So what does this have to do with NYC? 

At the very same time, the city was transforming in ways we couldn't have imagined.

The thinking goes that the monumental changes in NYC over the last thirty years are due to the crash in the crime rate -- crime went down, the population and housing market demand went up, foreign money flooded in, gentrification ensued, etc. etc. etc. But at the same time this was happening, the city government was fundamentally changing, and this has had massive ramifications in how we live today.

How did this happen? Simple: in 1989 the US Supreme Court ruled that the Board of Estimate was unconstitutional.

What was the Board of Estimate?

It was basically like the city council (it controlled the budget, land-use, and many other great powers; the city council was more of a constituent services group) except that it was un-elected and unrepresentative -- the city-wide elected officials and borough presidents each appointed members and they literally met in back room, hashing out the city's business like mob bosses. They were deeply connected to the political machines, took bribes from contractors, and basically turned it into a racket 

Until, one day, it ceased to exist.

The Board of Estimate was older, a lot older, than the Cold War -- it came into existence after NYC consolidated into the 5 boroughs in 1898. For nearly a century it ruled the city, undercutting mayors, sidelining the council, ignoring the public. The city was basically being run in secret by a kind of Politburo (to use another Cold War example) until it didn't. Now we have a strong mayor and city council and live in a much more democratic, less corrupt city.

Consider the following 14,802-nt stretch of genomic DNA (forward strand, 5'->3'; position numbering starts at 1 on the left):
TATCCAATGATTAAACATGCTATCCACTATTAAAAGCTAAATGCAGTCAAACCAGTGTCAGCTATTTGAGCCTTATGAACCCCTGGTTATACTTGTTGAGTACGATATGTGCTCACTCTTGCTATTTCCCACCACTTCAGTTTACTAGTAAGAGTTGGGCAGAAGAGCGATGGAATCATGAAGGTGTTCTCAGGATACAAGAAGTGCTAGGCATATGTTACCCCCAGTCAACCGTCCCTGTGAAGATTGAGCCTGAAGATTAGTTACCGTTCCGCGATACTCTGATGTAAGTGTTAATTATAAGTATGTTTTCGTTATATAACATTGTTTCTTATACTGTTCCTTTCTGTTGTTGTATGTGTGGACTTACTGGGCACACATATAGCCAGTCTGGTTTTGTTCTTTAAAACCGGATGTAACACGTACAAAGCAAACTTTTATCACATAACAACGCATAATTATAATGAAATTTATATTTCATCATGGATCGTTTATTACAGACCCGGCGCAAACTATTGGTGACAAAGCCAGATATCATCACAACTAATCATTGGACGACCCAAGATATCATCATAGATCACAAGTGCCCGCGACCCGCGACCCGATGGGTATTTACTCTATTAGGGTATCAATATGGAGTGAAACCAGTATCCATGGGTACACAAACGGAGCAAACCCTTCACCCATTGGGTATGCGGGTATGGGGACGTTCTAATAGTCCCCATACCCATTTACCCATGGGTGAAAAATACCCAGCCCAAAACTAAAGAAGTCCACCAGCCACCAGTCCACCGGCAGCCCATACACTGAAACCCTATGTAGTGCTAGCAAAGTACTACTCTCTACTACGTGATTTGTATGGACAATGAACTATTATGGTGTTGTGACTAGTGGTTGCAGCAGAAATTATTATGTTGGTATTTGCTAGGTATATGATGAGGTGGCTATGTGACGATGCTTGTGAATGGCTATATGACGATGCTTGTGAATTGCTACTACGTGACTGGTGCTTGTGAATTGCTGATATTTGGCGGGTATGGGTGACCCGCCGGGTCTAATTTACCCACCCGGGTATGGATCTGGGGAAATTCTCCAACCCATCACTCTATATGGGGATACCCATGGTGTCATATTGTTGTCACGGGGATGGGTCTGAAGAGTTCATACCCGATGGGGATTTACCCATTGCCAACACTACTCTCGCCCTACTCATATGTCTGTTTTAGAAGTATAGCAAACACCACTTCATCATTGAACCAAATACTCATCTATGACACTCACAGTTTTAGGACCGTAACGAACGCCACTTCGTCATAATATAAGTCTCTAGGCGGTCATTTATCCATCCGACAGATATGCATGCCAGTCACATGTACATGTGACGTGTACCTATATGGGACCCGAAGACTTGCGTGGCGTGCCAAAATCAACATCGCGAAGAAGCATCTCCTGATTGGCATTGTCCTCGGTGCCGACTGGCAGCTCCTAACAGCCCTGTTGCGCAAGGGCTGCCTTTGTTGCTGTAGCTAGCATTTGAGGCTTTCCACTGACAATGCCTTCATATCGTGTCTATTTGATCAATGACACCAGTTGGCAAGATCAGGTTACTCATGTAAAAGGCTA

So how did this happen?

Read this fascinating history about the end of the Board of Estimate and how it dramatically changed the city government and life in NYC. It's a history that we live with every day but know little about. It's amazing to think how long the BOE existed, how powerful it was, and how quickly it fell into the ash-heap of history.  

 That 1989 was a hell of a year! 

Wednesday, June 13, 2018

Gotta Love New Yorkers

If you want to see what it means to keep your cool -- and the NYPD performing at its best -- check out this video shot by a Brooklyn man who was just driving down the street and found himself in a tricky situation.

Tuesday, June 12, 2018

The Art of the Bad Deal